The referrer, or HTTP referrer—also known by the common misspelling referer that occurs as an HTTP header field—identifies, from the point of view of an internet webpage or resource, the address of the webpage (commonly the URL, the more generic URI or the i18n updated IRI) of the resource which links to it. By checking the referrer, the new page can see where the request came from. Referrer logging is used to allow websites and web servers to identify where people are visiting them from, for promotional or security purposes. Referrer is a popular tool to combat cross-site request forgery, but such security mechanisms do not work when the referrer is disabled. Referrer is widely used for statistical purposes.
A dereferrer is a means to strip the details of the referring website from a link request so that the target website cannot identify the page which was clicked on to originate a request.
Origin of the term referer
The misspelling referer originated in the original proposal by computer scientist Phillip Hallam-Baker to incorporate the field into the HTTP specification. The misspelling was set in stone by the time of its incorporation into the standards document RFC 1945; document co-author Roy Fielding has remarked that neither “referrer” nor the misspelling “referer” were recognized by the standard Unix spell checker of the period. “Referer” has since become a widely used spelling in industry when discussing HTTP referrers; usage of the misspelling is not universal, though, as the correct spelling of “referrer” is used in some web specifications such as the Document Object Model.
When visiting a webpage, the referrer or referring page is the URL of the previous webpage from which a link was followed. Server code running through CGI and PHP can access it with the HTTP_REFERER environment variable.
More generally, a referrer is the URL of a previous item which led to this request. The referrer for an image, for example, is generally the HTML page on which it is to be displayed. The referrer field is an optional part of the HTTP request sent by the browser program to the web server.
Many web sites log referrers as part of their attempt to track their users. Most web log analysis software can process this information. As referrer information can violate privacy, some browsers allow the user to disable the sending of referrer information. Some proxy and firewall software will also filter out referrer information, to avoid leaking the location of non-public websites. This can in turn cause problems: some servers block parts of their site to browsers that don’t send the right referrer information, in an attempt to prevent deep linking or unauthorised use of images (bandwidth theft). Some proxy software has the ability to give the top-level address of the target site as the referrer, which usually prevents these problems while still not divulging the user’s last visited site.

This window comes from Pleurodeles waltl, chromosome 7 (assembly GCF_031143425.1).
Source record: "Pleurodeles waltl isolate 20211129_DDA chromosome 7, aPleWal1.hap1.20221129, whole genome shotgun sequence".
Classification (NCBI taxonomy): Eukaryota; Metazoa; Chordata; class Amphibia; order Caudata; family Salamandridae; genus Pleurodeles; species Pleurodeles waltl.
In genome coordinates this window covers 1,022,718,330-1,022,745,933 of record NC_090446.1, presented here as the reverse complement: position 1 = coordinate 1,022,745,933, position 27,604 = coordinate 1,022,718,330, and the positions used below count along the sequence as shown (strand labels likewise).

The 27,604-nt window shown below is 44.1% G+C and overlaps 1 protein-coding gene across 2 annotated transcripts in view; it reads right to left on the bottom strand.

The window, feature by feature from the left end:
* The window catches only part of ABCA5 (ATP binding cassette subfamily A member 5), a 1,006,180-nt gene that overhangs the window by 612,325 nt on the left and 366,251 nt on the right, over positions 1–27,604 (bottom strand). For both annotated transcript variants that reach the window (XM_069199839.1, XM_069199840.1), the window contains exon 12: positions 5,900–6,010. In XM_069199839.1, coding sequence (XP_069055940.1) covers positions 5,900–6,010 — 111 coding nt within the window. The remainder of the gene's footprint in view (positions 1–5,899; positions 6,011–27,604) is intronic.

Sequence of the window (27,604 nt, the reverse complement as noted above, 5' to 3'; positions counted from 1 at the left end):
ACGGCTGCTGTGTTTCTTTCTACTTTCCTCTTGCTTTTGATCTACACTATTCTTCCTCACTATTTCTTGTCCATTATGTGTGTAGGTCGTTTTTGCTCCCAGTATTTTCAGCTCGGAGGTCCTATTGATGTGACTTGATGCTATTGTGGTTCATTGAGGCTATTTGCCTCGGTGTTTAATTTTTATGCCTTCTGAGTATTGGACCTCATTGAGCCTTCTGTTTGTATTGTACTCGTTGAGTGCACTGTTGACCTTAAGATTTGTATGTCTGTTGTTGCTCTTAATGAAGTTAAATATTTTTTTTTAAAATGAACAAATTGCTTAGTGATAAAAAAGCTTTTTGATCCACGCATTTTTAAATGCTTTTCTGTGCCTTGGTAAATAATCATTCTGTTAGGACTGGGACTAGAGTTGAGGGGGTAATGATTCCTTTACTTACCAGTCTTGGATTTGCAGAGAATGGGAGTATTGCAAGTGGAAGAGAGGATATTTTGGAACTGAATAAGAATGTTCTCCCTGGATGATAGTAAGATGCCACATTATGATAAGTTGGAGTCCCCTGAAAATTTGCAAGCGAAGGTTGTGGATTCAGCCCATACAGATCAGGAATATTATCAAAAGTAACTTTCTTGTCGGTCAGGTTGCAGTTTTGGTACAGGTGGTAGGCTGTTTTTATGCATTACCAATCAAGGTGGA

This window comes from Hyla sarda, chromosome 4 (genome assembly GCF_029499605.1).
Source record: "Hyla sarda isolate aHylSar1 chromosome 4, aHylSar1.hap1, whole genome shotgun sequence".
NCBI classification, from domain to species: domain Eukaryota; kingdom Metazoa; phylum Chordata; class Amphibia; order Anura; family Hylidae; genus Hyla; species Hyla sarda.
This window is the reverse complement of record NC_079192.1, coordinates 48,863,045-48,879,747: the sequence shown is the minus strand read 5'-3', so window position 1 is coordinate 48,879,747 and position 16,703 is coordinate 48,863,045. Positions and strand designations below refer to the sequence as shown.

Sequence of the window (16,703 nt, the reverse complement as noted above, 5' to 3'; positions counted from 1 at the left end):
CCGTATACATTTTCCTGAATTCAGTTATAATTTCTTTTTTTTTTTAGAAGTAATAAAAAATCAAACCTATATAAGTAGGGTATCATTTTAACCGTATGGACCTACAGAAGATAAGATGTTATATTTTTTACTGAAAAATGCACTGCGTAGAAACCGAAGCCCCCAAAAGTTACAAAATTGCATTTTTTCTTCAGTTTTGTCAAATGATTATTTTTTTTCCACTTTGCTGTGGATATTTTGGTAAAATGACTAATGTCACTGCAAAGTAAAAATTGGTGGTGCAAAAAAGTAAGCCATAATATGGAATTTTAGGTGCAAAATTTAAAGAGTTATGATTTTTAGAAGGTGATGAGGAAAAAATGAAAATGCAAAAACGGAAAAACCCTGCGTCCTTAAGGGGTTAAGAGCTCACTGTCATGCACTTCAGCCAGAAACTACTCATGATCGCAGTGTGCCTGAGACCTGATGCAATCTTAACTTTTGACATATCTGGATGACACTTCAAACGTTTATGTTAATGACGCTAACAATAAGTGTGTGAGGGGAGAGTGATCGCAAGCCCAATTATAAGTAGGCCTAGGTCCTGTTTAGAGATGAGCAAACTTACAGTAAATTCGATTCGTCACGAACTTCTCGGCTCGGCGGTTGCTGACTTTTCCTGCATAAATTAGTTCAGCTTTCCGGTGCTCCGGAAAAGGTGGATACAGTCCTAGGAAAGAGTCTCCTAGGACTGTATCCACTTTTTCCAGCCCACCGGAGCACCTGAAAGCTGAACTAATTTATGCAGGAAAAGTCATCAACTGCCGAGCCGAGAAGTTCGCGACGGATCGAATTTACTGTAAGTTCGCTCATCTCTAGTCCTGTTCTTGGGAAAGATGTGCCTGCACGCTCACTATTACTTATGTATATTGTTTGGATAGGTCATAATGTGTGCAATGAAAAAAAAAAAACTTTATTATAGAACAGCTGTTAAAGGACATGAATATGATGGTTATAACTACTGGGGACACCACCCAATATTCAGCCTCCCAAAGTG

Recently many blogs have started publishing referrer information in order to link back to people who are linking to them, and hence broaden the conversation. This has led, in turn, to the rise of referrer spam: the sending of fake referrer information in order to popularize the spammer’s site.
Many pornographic paysites utilize referrer information to secure their materials: only browsers arriving from a small set of approved (login-) pages are given access; this facilitates the sharing of materials among a group of cooperating paysites. Referrer spoofing is often used to gain free access to these sites.
Most web servers will maintain logs of all traffic, and record the HTTP referrer sent by the browser for each request. This raises a number of privacy concerns, and as a result a number of systems to prevent servers being sent the real referring URL have been developed. These systems work either by blanking the referrer header or by replacing it with inaccurate data. Generally, internet security suites blank the referrer data, while web based servers replace it with a false URL, usually their own — of course, this raises the problem of referrer spam. The technical details of both methods are fairly consistent — software applications act as a proxy server and manipulate the HTTP request, while web based methods load websites within frames, causing the browser to send a referrer URL of their website address. Some web browsers give their users the option to turn off referrer headers.
Most browsers do not send the referrer header when they are instructed to redirect using the “Refresh” HTTP header. This does not include some versions of Opera and many Mobile browsers. However, this method of redirection is discouraged by the W3C.
If a website accessed from an HTTP Secure connection and a link points to a non-secure connection, then the referrer header is not sent.